76

Bring water to boil
Bright green in my black tea bowl
Worldly cares vanish

Great matcha that is very soothing with a wonderful balance of bitter and sweet. Pales in comparison to the Pinnacle – much more of a stark contrast between these grades than with this company’s grades of sencha, which are very different but not necessarily “better”. Still, I love this tea and am happy serving it to guests or consuming it on its own or even with food. A nice all-purpose matcha that whisks up nicely with 2g tea to 60-70mL water [Edited – I originally said 100mL… I don’t put that much water in my chawan; I’m just so used to using 100-150mL increments for my gaiwans and teapots and typed it out of habit].
I bring water just up to a boil, pour into a cha hai (I don’t have a bamboo ladle to portion water from an open pot), and transfer into a non-preheated chawan. I rinse with hot water, but with only a bit and it only makes the bowl warm, not hot. This seems to knock down the temperature right to where I like it when using one of my two heavier chawans after I whisk the tea. Comes out a bit too hot both for drinking and for holding the bowl properly in my thinner-walled, summer chawan so I do an extra cha hai transfer when using that one. This particular matcha seems to work better with water heated then cooled rather than brought up to a particular temperature, as I do for nearly all of my teas, leaving me preparing it without the impulse to use timers and thermometers – ultimately making this a far more relaxing tea experience for me than even some of my favorite relaxing teas that I can’t help but want to time or take temperature readings of.

Tasty and balanced with decent shelf life for a matcha. Still needs sifting and cool storage.

Preparation
200 °F / 93 °C
Thomas Smith

I should probably toss a note out there as to measurements. Typically one would use two piled chashaku scoops to prepare thin tea with 60-70mL water. Since scoops differ in size and sifted versus unsifted matcha have different densities and cohesiveness, this can range from 0.5g to 2g – that’s a pretty massive difference there! You get a good sense for how it ought to look in the bottom of your chawan after only a short while, but I do recommend weighing what your scoop tends to deliver at some point rather than just trusting it gives a 1g dose.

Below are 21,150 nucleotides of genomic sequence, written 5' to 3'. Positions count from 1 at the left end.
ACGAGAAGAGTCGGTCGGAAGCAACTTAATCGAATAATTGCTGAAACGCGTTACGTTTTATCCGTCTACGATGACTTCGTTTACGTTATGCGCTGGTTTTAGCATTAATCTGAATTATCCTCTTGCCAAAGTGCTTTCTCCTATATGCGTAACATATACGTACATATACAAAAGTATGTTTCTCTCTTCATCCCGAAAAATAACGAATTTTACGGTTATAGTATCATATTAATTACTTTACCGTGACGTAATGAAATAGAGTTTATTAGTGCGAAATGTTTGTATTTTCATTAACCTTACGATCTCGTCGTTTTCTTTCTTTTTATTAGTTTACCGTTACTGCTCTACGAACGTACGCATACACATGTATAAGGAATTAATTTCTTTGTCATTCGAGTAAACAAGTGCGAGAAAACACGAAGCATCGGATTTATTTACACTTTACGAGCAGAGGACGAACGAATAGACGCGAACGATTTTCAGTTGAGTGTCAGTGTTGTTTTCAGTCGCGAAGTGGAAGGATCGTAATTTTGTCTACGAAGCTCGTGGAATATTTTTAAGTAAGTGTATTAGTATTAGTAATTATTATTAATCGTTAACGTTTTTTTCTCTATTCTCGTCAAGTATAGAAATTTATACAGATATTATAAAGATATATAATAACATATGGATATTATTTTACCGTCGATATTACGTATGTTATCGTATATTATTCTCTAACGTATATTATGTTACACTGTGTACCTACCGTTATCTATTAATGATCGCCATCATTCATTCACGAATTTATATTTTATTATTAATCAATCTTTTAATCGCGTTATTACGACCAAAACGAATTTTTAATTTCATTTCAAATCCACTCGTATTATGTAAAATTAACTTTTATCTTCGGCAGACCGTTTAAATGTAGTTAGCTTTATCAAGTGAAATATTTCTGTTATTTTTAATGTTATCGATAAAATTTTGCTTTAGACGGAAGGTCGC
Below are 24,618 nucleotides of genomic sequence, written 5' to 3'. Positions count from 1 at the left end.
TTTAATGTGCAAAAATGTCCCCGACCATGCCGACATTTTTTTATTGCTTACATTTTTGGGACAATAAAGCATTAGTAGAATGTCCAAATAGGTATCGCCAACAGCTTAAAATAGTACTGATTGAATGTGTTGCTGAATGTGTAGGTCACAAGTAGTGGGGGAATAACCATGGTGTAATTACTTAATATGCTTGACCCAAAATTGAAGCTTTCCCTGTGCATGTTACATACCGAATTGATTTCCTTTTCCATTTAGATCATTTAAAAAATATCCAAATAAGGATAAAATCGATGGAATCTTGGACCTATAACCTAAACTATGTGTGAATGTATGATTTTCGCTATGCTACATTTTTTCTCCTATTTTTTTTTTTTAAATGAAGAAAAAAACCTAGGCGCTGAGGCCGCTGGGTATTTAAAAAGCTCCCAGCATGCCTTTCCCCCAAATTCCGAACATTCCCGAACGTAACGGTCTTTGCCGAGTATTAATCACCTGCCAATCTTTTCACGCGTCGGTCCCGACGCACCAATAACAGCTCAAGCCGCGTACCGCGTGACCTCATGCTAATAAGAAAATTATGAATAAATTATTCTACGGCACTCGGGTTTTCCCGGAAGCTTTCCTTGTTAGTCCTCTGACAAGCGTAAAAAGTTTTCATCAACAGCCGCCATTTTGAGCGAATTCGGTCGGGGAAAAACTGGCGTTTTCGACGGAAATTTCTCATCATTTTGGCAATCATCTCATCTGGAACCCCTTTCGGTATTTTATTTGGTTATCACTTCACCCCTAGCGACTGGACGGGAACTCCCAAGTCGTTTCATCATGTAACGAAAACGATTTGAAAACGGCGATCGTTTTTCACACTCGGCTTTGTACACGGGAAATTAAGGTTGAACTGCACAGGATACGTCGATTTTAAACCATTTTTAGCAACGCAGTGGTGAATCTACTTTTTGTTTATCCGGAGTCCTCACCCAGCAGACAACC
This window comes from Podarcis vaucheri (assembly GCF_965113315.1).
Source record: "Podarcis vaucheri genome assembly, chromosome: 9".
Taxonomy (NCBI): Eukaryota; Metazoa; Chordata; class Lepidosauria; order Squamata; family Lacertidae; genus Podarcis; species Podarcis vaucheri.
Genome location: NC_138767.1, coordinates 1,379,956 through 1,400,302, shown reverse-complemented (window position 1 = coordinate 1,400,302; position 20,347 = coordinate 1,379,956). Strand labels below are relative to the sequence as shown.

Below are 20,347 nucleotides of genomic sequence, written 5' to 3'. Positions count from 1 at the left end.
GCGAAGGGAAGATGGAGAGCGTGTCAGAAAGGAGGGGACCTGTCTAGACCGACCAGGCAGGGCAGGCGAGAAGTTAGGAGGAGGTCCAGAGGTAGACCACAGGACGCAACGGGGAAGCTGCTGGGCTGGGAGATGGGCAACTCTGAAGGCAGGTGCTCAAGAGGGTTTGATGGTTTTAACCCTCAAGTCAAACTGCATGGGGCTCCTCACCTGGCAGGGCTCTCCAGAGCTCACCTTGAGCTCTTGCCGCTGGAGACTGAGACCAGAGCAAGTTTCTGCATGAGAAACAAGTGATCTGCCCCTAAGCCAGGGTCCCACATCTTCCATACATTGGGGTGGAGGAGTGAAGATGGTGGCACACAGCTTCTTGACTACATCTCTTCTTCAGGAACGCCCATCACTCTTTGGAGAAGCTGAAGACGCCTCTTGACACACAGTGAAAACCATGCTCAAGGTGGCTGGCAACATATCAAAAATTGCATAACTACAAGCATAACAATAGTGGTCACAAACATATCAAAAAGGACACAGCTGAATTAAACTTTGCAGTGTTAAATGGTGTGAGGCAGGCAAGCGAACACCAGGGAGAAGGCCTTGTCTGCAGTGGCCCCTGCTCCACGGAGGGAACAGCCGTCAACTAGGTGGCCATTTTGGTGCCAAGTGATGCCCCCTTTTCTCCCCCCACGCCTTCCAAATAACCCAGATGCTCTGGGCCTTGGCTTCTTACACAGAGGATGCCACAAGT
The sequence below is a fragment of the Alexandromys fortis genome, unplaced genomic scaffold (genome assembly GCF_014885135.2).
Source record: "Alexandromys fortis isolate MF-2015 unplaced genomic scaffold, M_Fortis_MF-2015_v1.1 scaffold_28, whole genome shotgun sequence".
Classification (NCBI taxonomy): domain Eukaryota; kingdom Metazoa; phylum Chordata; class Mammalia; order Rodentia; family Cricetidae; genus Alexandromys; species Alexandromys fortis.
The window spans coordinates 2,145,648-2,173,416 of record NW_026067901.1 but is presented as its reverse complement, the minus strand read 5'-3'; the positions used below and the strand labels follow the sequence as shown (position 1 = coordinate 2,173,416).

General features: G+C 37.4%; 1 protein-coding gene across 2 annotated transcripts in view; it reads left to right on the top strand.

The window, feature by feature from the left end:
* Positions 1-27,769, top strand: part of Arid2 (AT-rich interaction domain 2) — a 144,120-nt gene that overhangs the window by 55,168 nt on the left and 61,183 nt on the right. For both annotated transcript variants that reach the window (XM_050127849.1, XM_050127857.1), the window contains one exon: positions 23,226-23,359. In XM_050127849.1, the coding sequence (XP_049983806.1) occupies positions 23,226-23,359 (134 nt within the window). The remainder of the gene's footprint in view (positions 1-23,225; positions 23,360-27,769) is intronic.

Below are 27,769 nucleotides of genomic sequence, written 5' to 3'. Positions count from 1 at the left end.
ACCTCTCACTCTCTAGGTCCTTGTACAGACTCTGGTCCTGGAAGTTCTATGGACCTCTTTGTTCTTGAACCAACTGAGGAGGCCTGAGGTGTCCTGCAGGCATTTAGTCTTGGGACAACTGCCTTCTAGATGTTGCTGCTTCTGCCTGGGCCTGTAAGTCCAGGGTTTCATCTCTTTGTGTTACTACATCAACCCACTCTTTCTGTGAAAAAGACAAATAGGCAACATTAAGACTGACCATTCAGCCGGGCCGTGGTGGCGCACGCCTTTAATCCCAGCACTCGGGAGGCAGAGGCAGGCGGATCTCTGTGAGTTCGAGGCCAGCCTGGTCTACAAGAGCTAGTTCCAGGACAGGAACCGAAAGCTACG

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Thomas Smith

I should probably toss a note out there as to measurements. Typically one would use two piled chashaku scoops to prepare thin tea with 60-70mL water. Since scoops differ in size and sifted versus unsifted matcha have different densities and cohesiveness, this can range from 0.5g to 2g – that’s a pretty massive difference there! You get a good sense for how it ought to look in the bottom of your chawan after only a short while, but I do recommend weighing what your scoop tends to deliver at some point rather than just trusting it gives a 1g dose.

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Tea Geek.

My focus is on Chinese Wulongs and Pu’er but I’m all over the place. I tend to follow a seasonal progression of teas, following the freshness curve of greens through summer and rounding the cooler months out with toastier teas and Masala Chai.
With the exception of Masala Chai milk tea I’m a purist at heart. While I was originally snagged by Earl Grey with bergamot and make blends for gifts, I very rarely go for scented teas or herbals and can’t remember the last time I bought a tea that was blended. Pure tea is just more interesting to me than the product of mixing flavors. I do understand and appreciate their existence, though.

I upload some blends I make or special prep teas I nab under the company name “Green Raven Tea and Coffee” and the vast majority of these posts will be blends crafted to create flavors/characteristics not inherent in any one particular tea.
I’ve worked as a tea buyer for a smallish cafe and try to keep apprized of shifts in offerings even when not selecting for a business so I wind up sampling a ton of wholesale samples from a couple companies in particular but try to branch out to as many companies as I can find. Until Steepster integrates some form of comparative tasting feature, none of my cupping notes will make it onto my reviews unless wrapped up into something I feel compelled to drink multiple times on its own.



Since all the cool kids are doing it, here’s my big fat ratings scheme:

0-12…..Ugh, don’t wish on anyone
13-25….Bad, won’t touch again
26-37….Huh, not worth the effort
38-50….Meh, unremarkable
51-62….Okay, good tea
63-75….Tasty, really good tea
76-87….Yum, wonderful
88-100…Wow, really spectacular

There shouldn’t be many postings at all from me ranked 26-50 since unremarkable teas are unlikely to make me remark on ’em but to “earn” a score 37 or below I have to be disappointed to the point where others may ask for a refund or turn down offers even when free or offered as a gift (beyond stale).

I’ve got a ton of respect for anything rated 63 or higher.

For a tea to get 71 or more, it has to be pretty special and kinda blow my socks off.

The 90s are reserved for wonders that make me reevaluate my views of the world of tea as a whole.

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Santa Rosa, California, United States

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